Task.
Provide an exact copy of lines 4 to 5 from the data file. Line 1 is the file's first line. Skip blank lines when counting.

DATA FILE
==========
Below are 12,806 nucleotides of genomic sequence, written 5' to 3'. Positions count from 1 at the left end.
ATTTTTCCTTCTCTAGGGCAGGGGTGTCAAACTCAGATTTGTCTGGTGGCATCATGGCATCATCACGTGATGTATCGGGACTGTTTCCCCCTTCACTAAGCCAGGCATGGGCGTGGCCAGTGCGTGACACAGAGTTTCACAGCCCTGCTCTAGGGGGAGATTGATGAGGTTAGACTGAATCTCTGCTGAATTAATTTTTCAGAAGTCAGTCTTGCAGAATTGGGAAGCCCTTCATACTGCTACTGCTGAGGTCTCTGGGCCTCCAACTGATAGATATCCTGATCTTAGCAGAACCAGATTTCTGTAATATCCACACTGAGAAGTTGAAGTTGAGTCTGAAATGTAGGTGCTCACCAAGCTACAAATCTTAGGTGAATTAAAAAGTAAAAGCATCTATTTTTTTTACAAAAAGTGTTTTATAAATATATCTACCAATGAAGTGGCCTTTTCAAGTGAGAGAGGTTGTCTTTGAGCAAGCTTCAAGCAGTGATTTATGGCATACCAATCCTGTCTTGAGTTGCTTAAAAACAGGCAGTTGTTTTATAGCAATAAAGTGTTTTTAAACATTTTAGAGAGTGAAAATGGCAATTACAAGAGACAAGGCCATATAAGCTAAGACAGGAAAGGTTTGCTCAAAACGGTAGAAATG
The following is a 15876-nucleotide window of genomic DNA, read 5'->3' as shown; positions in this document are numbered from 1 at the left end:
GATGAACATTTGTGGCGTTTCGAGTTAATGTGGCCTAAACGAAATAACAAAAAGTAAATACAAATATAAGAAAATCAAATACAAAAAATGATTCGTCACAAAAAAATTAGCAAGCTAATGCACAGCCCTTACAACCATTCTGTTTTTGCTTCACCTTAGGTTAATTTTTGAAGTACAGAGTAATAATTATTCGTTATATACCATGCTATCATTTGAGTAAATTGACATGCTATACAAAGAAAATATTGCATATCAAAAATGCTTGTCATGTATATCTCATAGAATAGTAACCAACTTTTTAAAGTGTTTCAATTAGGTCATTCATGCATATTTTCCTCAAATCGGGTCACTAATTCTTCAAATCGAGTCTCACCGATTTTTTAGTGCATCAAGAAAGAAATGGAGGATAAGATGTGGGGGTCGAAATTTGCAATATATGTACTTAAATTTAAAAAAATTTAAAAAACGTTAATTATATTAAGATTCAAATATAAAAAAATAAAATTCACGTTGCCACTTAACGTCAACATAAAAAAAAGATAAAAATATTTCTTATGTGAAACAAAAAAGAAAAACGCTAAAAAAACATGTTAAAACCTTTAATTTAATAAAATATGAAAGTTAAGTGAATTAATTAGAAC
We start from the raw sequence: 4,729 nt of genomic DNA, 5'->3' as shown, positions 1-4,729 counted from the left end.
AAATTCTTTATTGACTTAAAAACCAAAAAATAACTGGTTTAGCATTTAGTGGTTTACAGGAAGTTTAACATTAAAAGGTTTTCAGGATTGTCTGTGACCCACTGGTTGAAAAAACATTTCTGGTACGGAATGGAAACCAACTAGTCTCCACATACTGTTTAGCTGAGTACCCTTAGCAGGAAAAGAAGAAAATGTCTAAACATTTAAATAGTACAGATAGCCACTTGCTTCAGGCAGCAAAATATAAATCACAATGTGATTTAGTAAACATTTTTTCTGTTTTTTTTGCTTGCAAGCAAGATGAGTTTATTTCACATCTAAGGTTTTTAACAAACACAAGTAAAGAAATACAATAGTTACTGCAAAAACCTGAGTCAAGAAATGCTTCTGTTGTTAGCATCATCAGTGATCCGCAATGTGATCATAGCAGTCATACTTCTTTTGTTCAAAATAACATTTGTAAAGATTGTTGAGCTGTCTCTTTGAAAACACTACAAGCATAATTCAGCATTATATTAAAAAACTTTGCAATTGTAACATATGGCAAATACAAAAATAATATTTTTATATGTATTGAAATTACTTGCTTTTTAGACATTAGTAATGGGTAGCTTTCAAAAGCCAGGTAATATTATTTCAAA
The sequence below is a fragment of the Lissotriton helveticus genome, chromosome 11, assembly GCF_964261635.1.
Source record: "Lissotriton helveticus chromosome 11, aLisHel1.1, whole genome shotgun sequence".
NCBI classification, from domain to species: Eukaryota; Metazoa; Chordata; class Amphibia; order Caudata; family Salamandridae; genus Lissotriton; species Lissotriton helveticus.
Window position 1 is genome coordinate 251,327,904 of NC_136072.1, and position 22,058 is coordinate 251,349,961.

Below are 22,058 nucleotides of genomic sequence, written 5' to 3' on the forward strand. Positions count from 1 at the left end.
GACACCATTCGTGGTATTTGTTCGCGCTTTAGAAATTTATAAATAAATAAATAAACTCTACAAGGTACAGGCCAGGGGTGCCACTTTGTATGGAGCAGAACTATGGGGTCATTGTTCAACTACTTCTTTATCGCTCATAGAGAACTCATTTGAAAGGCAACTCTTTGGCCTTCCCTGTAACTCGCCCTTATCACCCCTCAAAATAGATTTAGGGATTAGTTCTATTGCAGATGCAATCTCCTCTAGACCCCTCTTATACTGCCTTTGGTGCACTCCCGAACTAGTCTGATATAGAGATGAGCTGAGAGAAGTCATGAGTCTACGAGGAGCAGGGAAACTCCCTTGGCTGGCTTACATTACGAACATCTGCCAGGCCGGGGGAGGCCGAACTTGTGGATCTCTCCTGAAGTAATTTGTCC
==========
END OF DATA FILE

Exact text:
GATGAACATTTGTGGCGTTTCGAGTTAATGTGGCCTAAACGAAATAACAAAAAGTAAATACAAATATAAGAAAATCAAATACAAAAAATGATTCGTCACAAAAAAATTAGCAAGCTAATGCACAGCCCTTACAACCATTCTGTTTTTGCTTCACCTTAGGTTAATTTTTGAAGTACAGAGTAATAATTATTCGTTATATACCATGCTATCATTTGAGTAAATTGACATGCTATACAAAGAAAATATTGCATATCAAAAATGCTTGTCATGTATATCTCATAGAATAGTAACCAACTTTTTAAAGTGTTTCAATTAGGTCATTCATGCATATTTTCCTCAAATCGGGTCACTAATTCTTCAAATCGAGTCTCACCGATTTTTTAGTGCATCAAGAAAGAAATGGAGGATAAGATGTGGGGGTCGAAATTTGCAATATATGTACTTAAATTTAAAAAAATTTAAAAAACGTTAATTATATTAAGATTCAAATATAAAAAAATAAAATTCACGTTGCCACTTAACGTCAACATAAAAAAAAGATAAAAATATTTCTTATGTGAAACAAAAAAGAAAAACGCTAAAAAAACATGTTAAAACCTTTAATTTAATAAAATATGAAAGTTAAGTGAATTAATTAGAAC
We start from the raw sequence: 4,729 nt of genomic DNA, 5'->3' as shown, positions 1-4,729 counted from the left end.